Tag Archives: mystery

A True-Crime Mystery From the 1950s, Fueled by Racism and Corruption

A week and a half later, McCall and the state attorney, Gordon Oldham, announced they had found the rapist and were holding him in custody. The alleged culprit? Jesse Delbert Daniels, an impoverished, mentally impaired 19-year-old with a fifth-grade education. Daniels was also white. Oldham explained that the house was so dark at the time of the rape that Knowles had misidentified her assailant’s skin color.

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Gilbert King

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Read more at: https://www.nytimes.com/2018/04/25/books/review-beneath-ruthless-sun-gilbert-king.html

A True-Crime Mystery From the 1950s, Fueled by Racism and …

At first glance, King’s new book looks like it will recount another one of McCall’s fervid campaigns to incarcerate a black man for a crime he didn’t necessarily commit. “Beneath a Ruthless Sun” begins in December 1957, when Blanche Bosanquet Knowles, the wife of a Lake County citrus baron, reported a rape. Her husband was out of town and she was at home, alone with their three children, when, she said, a “husky Negro” with “bushy hair” attacked her in the middle of the night. McCall told his deputies to round up every black man they could find.

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Gilbert KingCreditGilbert King

A week and a half later, McCall and the state attorney, Gordon Oldham, announced they had found the rapist and were holding him in custody. The alleged culprit? Jesse Delbert Daniels,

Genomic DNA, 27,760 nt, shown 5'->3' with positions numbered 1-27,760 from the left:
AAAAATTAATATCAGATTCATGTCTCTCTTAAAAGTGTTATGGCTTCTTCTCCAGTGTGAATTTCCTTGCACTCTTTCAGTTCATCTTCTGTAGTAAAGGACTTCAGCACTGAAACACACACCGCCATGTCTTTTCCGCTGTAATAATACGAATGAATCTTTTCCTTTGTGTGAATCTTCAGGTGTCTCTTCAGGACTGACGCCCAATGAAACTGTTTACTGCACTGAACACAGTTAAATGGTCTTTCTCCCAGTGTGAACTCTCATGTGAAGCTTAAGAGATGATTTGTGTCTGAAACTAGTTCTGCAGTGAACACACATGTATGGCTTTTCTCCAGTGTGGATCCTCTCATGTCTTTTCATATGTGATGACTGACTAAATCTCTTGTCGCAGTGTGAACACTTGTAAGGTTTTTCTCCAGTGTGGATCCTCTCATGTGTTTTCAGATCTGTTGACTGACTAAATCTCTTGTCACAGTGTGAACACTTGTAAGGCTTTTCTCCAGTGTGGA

Read more at: https://www.nytimes.com/2018/04/25/books/review-beneath-ruthless-sun-gilbert-king.html

Historical mystery explored in true crime book

Killers of the Flower Moon

By David Grann

This book is available at Sterling Public Library.

This is the story of how the murders of some of the richest people in the United States in the 1920s helped develop procedures that helped start the FBI on its way to becoming what it is today.

“Killers of the Flower Moon” is written by David Grann, the author who gave us “The Lost City of Z” and “The Devil and Sherlock Holmes.” He approaches a piece of history, and then tells us the story within the story that tends to be stranger than fiction tale.

In April the fields of Oklahoma, lands the Osage Indian Tribe calls home, are covered in tiny flowers — everything from Johnny-jump-ups or violas, spring beauties and little bluets. But come May, the larger flowers start taking over the fields, plants like black-eyed Susans and spiderwort. Taller and larger they

Read more at: http://www.journal-advocate.com/entertainment/ci_31821181/historical-mystery-explored-true-crime-book

The Final Answer to a 16-Year Murder Mystery: Did Noted Novelist Kill His Wife in Their Mansion?

Kathleen Peterson, an esteemed member of the community in Durham, North Carolina, was found dead at the bottom of her mansion’s staircase in December 2001 — her body bloodied, her head battered — and before long, authorities had charged that her husband, novelist Michael Peterson, was the killer.

But was he?

The ensuing legal saga stretched until February 2017, when according to local media reports Michael, then 73, entered an Alford plea to voluntary manslaughter in his wife’s slaying. He was released from custody with credit for the seven-plus years he’d already spent behind bars.

Still, Michael maintained he was innocent but had little other recourse. Prosecutors said they hoped the plea brought “a measure of justice” to the 48-year-old Kathleen’s family.

Throughout the final developments in the case, Michael was trailed by a documentary crew. This summer, their work will premiere

Read more at: http://people.com/crime/netflix-new-staircase-michael-peterson-documentary-murder/

How Did Kathleen Peterson Die? Watch an Exclusive Clip from An American Murder Mystery: The Staircase